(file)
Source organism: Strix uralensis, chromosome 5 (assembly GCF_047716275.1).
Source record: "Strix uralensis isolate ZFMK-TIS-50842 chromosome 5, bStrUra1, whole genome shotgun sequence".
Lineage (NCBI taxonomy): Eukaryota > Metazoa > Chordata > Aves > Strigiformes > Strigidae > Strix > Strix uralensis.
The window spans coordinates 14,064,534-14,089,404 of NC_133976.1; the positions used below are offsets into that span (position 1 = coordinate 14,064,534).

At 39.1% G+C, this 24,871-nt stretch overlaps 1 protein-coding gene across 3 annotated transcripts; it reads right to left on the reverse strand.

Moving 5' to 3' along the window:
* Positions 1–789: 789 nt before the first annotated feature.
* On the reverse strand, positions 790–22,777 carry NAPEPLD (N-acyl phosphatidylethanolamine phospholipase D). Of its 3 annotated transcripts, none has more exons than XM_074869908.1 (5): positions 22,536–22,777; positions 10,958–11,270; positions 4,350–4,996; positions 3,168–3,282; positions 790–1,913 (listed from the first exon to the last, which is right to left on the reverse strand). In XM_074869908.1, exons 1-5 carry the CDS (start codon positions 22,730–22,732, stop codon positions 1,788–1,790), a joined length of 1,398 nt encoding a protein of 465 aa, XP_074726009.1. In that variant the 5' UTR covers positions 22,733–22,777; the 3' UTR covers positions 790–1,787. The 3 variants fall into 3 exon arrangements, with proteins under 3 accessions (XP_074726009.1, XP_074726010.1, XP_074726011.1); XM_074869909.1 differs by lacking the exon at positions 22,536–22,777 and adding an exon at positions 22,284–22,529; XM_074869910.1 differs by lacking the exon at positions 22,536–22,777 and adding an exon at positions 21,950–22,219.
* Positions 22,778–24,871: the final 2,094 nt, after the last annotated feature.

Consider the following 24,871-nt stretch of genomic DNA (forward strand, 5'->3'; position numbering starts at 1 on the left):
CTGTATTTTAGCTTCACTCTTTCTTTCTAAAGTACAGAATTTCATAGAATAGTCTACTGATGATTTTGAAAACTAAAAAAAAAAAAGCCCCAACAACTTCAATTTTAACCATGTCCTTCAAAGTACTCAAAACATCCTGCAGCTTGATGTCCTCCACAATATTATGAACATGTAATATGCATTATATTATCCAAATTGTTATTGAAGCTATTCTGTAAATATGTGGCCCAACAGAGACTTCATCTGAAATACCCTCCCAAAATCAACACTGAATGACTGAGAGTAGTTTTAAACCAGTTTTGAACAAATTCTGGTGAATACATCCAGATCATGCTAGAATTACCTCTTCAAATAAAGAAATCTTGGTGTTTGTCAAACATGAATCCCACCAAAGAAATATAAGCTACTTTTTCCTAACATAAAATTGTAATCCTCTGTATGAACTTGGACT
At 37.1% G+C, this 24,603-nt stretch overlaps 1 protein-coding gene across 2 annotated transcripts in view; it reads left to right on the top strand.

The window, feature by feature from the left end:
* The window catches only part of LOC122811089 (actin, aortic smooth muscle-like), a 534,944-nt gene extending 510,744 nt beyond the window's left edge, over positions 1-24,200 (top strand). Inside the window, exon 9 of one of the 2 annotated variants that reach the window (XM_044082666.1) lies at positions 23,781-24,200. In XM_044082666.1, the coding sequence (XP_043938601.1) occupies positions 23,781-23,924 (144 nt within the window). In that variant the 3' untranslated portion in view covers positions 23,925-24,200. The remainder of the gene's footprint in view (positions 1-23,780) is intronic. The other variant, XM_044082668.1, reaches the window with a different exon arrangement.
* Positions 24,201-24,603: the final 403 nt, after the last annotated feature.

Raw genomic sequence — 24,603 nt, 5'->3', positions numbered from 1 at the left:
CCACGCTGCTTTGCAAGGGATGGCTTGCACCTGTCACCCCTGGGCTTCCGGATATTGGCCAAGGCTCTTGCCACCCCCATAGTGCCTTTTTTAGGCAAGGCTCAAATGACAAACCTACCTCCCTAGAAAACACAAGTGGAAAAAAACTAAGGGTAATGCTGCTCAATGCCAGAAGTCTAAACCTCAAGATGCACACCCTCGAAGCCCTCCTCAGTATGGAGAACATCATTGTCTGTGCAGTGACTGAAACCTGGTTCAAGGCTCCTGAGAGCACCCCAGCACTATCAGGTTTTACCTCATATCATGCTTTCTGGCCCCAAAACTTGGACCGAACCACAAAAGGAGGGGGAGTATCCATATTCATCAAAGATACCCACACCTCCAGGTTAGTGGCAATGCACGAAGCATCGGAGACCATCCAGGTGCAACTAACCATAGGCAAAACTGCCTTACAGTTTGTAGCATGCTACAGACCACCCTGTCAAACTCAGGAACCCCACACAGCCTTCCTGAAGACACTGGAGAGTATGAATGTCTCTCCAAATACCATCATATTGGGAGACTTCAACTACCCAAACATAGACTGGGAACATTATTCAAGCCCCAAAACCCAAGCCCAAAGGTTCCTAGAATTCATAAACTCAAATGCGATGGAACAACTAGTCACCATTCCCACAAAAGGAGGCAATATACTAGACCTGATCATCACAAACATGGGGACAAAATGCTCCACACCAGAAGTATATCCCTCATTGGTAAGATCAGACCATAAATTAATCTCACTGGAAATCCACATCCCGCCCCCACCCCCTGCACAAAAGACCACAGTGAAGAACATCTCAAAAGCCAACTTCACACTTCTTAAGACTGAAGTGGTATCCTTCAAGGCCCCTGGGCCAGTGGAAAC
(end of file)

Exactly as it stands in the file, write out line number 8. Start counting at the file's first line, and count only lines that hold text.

* On the reverse strand, positions 790–22,777 carry NAPEPLD (N-acyl phosphatidylethanolamine phospholipase D). Of its 3 annotated transcripts, none has more exons than XM_074869908.1 (5): positions 22,536–22,777; positions 10,958–11,270; positions 4,350–4,996; positions 3,168–3,282; positions 790–1,913 (listed from the first exon to the last, which is right to left on the reverse strand). In XM_074869908.1, exons 1-5 carry the CDS (start codon positions 22,730–22,732, stop codon positions 1,788–1,790), a joined length of 1,398 nt encoding a protein of 465 aa, XP_074726009.1. In that variant the 5' UTR covers positions 22,733–22,777; the 3' UTR covers positions 790–1,787. The 3 variants fall into 3 exon arrangements, with proteins under 3 accessions (XP_074726009.1, XP_074726010.1, XP_074726011.1); XM_074869909.1 differs by lacking the exon at positions 22,536–22,777 and adding an exon at positions 22,284–22,529; XM_074869910.1 differs by lacking the exon at positions 22,536–22,777 and adding an exon at positions 21,950–22,219.